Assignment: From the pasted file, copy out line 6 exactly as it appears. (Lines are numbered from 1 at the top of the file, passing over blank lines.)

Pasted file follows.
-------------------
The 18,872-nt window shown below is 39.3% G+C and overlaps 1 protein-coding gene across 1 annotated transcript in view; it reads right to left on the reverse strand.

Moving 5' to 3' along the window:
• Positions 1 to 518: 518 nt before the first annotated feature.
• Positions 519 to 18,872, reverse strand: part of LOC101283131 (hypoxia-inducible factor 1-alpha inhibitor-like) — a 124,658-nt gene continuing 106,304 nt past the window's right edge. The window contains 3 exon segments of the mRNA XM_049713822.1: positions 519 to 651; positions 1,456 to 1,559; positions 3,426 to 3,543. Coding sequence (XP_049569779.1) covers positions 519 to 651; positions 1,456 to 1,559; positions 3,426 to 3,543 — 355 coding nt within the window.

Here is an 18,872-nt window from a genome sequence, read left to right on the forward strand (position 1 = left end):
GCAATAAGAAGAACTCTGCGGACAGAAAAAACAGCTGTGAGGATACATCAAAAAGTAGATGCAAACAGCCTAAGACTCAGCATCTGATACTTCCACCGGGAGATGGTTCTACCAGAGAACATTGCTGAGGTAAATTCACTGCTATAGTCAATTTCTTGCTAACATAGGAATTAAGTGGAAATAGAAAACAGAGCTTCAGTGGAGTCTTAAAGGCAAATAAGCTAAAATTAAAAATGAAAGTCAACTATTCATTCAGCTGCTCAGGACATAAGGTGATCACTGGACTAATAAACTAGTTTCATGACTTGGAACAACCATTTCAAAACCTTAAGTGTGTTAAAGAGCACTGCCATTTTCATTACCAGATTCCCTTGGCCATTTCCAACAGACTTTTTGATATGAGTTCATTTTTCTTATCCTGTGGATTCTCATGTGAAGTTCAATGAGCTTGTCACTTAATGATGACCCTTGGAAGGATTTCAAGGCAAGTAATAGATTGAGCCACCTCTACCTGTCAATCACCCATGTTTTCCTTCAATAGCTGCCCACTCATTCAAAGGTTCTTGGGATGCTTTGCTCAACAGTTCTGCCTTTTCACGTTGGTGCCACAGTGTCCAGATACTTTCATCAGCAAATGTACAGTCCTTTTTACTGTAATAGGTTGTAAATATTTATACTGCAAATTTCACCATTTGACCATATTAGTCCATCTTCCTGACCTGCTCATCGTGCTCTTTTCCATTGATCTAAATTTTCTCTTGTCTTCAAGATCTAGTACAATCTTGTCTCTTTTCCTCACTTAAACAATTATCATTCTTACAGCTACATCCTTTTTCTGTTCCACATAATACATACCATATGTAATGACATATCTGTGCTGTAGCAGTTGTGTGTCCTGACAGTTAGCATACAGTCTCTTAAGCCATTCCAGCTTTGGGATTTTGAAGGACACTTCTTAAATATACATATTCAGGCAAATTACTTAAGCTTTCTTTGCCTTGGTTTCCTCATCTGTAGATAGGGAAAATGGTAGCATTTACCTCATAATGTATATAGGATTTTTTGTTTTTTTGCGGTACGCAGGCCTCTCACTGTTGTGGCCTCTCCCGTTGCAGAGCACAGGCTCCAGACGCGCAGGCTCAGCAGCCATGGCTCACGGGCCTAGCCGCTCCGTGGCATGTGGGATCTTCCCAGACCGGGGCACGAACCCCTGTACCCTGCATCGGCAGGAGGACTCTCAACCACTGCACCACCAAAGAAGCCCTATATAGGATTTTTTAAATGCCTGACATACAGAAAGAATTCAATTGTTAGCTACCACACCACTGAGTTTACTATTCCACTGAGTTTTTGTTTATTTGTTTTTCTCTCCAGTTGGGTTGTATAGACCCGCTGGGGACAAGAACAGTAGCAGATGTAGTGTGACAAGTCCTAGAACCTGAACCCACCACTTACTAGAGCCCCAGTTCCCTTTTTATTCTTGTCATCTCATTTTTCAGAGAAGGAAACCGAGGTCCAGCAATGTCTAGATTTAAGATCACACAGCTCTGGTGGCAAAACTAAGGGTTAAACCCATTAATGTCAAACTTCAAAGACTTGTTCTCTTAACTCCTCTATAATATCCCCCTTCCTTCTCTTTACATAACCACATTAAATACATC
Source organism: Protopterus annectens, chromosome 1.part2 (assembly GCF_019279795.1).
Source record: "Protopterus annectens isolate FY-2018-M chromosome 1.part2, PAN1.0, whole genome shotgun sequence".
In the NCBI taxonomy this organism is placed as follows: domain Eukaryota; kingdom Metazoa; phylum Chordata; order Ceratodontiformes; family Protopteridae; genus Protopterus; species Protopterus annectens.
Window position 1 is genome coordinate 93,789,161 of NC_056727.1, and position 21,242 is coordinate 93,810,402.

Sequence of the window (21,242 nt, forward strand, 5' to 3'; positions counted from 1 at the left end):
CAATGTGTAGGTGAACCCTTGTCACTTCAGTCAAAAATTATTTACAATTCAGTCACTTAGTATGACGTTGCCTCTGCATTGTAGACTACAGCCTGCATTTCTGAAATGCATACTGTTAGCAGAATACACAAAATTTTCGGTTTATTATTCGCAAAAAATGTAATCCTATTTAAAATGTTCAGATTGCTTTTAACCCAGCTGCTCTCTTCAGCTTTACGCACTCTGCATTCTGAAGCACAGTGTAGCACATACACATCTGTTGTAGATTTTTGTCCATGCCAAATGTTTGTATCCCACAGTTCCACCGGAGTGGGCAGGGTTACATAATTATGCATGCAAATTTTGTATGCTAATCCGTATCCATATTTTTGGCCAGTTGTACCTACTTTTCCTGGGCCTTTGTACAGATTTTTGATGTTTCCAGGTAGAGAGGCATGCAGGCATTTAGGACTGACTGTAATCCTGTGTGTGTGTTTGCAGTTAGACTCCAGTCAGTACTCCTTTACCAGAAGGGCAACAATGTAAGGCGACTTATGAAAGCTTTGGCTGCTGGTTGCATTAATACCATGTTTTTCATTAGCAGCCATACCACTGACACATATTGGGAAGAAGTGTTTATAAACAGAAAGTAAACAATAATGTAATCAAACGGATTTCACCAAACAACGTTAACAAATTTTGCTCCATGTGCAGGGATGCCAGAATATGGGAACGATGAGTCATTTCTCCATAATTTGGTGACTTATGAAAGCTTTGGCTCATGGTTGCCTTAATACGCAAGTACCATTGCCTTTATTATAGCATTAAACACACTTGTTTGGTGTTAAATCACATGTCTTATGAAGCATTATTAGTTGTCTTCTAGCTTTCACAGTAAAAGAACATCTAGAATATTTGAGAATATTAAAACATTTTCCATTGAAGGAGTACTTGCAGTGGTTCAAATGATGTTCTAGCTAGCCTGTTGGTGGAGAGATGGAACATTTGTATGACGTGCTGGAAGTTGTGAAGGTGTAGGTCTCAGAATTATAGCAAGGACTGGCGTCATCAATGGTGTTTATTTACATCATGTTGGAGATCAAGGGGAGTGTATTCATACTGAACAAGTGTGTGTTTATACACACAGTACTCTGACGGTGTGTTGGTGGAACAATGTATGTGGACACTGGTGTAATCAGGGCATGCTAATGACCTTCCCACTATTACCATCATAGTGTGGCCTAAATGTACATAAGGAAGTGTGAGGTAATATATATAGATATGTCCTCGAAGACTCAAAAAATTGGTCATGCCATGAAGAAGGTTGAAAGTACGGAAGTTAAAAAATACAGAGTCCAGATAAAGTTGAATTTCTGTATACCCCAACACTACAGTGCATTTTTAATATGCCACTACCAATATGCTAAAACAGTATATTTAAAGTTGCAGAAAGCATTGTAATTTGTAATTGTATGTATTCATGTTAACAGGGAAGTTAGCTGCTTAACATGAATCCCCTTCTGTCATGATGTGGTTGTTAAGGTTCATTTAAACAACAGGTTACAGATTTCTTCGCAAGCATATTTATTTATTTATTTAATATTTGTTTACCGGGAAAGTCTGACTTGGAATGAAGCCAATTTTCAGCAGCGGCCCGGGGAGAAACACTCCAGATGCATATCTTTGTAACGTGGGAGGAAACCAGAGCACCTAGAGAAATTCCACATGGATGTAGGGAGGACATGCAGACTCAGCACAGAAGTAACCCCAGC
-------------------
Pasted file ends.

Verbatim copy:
GCAATAAGAAGAACTCTGCGGACAGAAAAAACAGCTGTGAGGATACATCAAAAAGTAGATGCAAACAGCCTAAGACTCAGCATCTGATACTTCCACCGGGAGATGGTTCTACCAGAGAACATTGCTGAGGTAAATTCACTGCTATAGTCAATTTCTTGCTAACATAGGAATTAAGTGGAAATAGAAAACAGAGCTTCAGTGGAGTCTTAAAGGCAAATAAGCTAAAATTAAAAATGAAAGTCAACTATTCATTCAGCTGCTCAGGACATAAGGTGATCACTGGACTAATAAACTAGTTTCATGACTTGGAACAACCATTTCAAAACCTTAAGTGTGTTAAAGAGCACTGCCATTTTCATTACCAGATTCCCTTGGCCATTTCCAACAGACTTTTTGATATGAGTTCATTTTTCTTATCCTGTGGATTCTCATGTGAAGTTCAATGAGCTTGTCACTTAATGATGACCCTTGGAAGGATTTCAAGGCAAGTAATAGATTGAGCCACCTCTACCTGTCAATCACCCATGTTTTCCTTCAATAGCTGCCCACTCATTCAAAGGTTCTTGGGATGCTTTGCTCAACAGTTCTGCCTTTTCACGTTGGTGCCACAGTGTCCAGATACTTTCATCAGCAAATGTACAGTCCTTTTTACTGTAATAGGTTGTAAATATTTATACTGCAAATTTCACCATTTGACCATATTAGTCCATCTTCCTGACCTGCTCATCGTGCTCTTTTCCATTGATCTAAATTTTCTCTTGTCTTCAAGATCTAGTACAATCTTGTCTCTTTTCCTCACTTAAACAATTATCATTCTTACAGCTACATCCTTTTTCTGTTCCACATAATACATACCATATGTAATGACATATCTGTGCTGTAGCAGTTGTGTGTCCTGACAGTTAGCATACAGTCTCTTAAGCCATTCCAGCTTTGGGATTTTGAAGGACACTTCTTAAATATACATATTCAGGCAAATTACTTAAGCTTTCTTTGCCTTGGTTTCCTCATCTGTAGATAGGGAAAATGGTAGCATTTACCTCATAATGTATATAGGATTTTTTGTTTTTTTGCGGTACGCAGGCCTCTCACTGTTGTGGCCTCTCCCGTTGCAGAGCACAGGCTCCAGACGCGCAGGCTCAGCAGCCATGGCTCACGGGCCTAGCCGCTCCGTGGCATGTGGGATCTTCCCAGACCGGGGCACGAACCCCTGTACCCTGCATCGGCAGGAGGACTCTCAACCACTGCACCACCAAAGAAGCCCTATATAGGATTTTTTAAATGCCTGACATACAGAAAGAATTCAATTGTTAGCTACCACACCACTGAGTTTACTATTCCACTGAGTTTTTGTTTATTTGTTTTTCTCTCCAGTTGGGTTGTATAGACCCGCTGGGGACAAGAACAGTAGCAGATGTAGTGTGACAAGTCCTAGAACCTGAACCCACCACTTACTAGAGCCCCAGTTCCCTTTTTATTCTTGTCATCTCATTTTTCAGAGAAGGAAACCGAGGTCCAGCAATGTCTAGATTTAAGATCACACAGCTCTGGTGGCAAAACTAAGGGTTAAACCCATTAATGTCAAACTTCAAAGACTTGTTCTCTTAACTCCTCTATAATATCCCCCTTCCTTCTCTTTACATAACCACATTAAATACATC